A haunting debut novel about a mixed-race family living in 1970s Ohio and the tragedy that will either be their undoing or their salvation
Lydia is dead. But they don’t know this yet . . . So begins the story of this exquisite debut novel, about a Chinese American family living in 1970s small-town Ohio. Lydia is the favorite child of Marilyn and James Lee; their middle daughter, a girl who inherited her mother’s bright blue eyes and her father’s jet-black hair. Her parents are determined that Lydia will fulfill the dreams they were unable to pursue—in Marilyn’s case that her daughter become a doctor rather than a homemaker, in James’s case that Lydia be popular at school, a girl with a busy social life and the center of every party.
When Lydia’s body is found in the local lake, the delicate balancing act that has been keeping the Lee family together tumbles into chaos, forcing them to confront the long-kept secrets that have been slowly pulling them apart. James, consumed by guilt, sets out on a reckless path that may destroy his marriage. Marilyn, devastated and vengeful, is determined to find a responsible party, no matter what the cost. Lydia’s older brother, Nathan, is certain that the neighborhood bad boy Jack is somehow involved. But it’s the youngest of the family—Hannah—who observes far more than anyone realizes and who may be the only one who knows the truth about what happened.
A profoundly moving story of family, history, and the meaning of home, Everything I Never Told You is both a gripping page-turner and a sensitive family portrait, exploring the divisions between cultures and the rifts within a family, and uncovering the ways in which mothers and daughters, fathers and sons, and husbands and wives struggle, all their lives, to understand one another.
Incredible family story
Ng does a masterful job with characterization in Everything I Never Told You. She performs an autopsy on a family, dissecting each member in detail. Amazing job, and I found myself incredibly emotionally invested.
Admittedly this story touched me on a personal level, I am of a ‘mixed’ background so I could understand the challenges Marilyn, James, Nathan and Lydia dealt with, their anguish was very familiar. Referring to challenges I clearly understood the challenges and issues from all angles – person, parent, child. Ng addressed the racial issues in a realistic manner, the setting spanned from 1950’s when James and Marilyn married to the 1970’s the time of Lydia’s death.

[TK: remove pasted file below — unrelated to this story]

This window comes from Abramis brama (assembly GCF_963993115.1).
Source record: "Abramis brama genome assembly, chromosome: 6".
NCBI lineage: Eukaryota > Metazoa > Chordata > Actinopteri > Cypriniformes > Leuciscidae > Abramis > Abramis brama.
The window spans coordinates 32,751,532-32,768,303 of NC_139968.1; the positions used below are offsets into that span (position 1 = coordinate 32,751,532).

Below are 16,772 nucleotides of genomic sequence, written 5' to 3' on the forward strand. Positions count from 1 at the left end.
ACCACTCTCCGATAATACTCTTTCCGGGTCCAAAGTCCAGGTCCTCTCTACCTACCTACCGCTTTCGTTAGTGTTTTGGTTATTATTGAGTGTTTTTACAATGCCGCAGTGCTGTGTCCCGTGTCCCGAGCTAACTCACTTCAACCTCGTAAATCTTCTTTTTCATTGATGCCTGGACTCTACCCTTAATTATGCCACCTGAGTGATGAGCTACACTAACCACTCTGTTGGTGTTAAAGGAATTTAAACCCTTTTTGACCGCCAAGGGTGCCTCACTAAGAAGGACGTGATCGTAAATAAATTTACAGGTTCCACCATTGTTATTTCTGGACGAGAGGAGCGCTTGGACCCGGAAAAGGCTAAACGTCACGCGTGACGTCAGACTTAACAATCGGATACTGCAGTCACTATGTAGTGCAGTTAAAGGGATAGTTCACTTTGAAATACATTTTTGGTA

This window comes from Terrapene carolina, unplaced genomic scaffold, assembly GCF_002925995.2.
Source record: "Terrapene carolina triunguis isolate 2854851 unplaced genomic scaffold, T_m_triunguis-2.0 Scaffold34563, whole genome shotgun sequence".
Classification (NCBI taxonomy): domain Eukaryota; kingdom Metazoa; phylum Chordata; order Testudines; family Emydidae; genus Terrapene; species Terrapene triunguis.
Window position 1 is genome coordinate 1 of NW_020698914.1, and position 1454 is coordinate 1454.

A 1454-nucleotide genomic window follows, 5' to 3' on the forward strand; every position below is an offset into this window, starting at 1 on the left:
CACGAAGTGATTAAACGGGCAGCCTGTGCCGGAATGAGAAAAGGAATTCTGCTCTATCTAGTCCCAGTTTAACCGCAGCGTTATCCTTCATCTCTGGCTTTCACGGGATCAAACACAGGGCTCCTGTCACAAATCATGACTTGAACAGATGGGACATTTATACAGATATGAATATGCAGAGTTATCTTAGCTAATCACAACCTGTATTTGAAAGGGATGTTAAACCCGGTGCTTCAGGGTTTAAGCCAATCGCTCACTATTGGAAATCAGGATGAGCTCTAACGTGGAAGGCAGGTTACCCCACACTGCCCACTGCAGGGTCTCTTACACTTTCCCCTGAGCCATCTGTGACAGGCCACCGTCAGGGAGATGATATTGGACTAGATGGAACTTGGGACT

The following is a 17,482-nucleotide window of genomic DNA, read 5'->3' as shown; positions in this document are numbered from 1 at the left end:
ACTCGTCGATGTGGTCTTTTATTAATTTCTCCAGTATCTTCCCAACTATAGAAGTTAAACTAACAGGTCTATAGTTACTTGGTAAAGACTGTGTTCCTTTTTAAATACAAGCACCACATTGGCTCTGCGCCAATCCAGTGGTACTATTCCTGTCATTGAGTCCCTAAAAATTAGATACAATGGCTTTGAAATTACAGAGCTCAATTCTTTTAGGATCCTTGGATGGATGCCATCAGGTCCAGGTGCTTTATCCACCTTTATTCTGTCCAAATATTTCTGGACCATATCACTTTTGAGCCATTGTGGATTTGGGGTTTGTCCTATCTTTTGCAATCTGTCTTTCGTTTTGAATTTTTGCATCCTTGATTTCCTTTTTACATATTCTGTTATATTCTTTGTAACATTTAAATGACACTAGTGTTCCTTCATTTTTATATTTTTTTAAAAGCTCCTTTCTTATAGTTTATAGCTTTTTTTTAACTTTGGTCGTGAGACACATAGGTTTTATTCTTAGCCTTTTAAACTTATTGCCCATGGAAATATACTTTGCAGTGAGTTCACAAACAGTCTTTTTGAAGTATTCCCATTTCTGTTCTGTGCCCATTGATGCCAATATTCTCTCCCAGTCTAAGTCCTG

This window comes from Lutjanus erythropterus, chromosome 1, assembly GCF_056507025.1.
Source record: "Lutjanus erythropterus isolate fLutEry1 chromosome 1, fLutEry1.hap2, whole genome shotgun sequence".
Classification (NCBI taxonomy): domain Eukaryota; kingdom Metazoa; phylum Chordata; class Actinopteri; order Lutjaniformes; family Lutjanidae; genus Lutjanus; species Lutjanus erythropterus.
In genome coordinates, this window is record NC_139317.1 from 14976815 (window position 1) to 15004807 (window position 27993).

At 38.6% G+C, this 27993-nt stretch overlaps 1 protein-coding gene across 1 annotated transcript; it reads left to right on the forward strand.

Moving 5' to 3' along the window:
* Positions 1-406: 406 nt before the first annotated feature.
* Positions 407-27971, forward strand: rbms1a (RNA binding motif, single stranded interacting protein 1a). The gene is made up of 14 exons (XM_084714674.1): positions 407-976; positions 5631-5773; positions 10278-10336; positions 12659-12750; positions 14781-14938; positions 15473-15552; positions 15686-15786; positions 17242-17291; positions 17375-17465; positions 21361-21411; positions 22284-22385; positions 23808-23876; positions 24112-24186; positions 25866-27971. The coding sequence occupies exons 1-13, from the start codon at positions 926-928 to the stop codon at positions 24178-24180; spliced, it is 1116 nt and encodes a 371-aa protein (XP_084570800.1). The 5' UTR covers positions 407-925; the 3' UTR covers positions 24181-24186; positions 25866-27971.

“Marilyn realized, suddenly, what her mother was imagining. It was 1958; in Virginia, in half the country, their wedding would break the law.”
As I read this story my radar as a parent kicked in – forcing me to question How well do I know my own son? Obviously the Lee’s were clueless, instead they only saw and knew what suited them. There were so many unresolved issues in this family, Lydia’s death was the cusp of how troubled this family was, individually and collectively.
“But Mom, I don’t have any secrets. At the time Marilyn had laughed. What secrets could a daughter keep from her mother, anyway?”
Tragedy unites or divides. With the Lee’s it divided, issues resurfaced, the breakdown started spiraling out of control, verbal barbs were tossed like hand grenades. Words left unspoken, words misunderstood, each family member dealt with this tragedy alone, and it was agonizing to read. Communication all but ceased emotions ran high.
I felt for the children Nathan, Lydia and Hannah. You find they were caught in the eye of the storm of their parents. Nathan to be recognized but failing James’s expectations. Lydia the golden child of both parents, suffocated by both and Hannah basically treated as an afterthought when not completely ignored. Let’s not forget the parents – James, always feeling like the outcast, friendless, seeking acceptance but falling short. Marilyn, resentful, forcing her dreams on her children, unemotional. Yep, and we wonder why the children are unhappy and tormented inside emotionally and mentally.
This story depicts the battle to understand one another, to listen as opposed to hearing, to see what’s in front of you rather than what you imagine is in front of you, to think before you speak, to love before it’s too late, to address the past and let it go. Essentially Everything I Never Told You is about a family, a family attempting to be a family. Poignant, touching and captivating.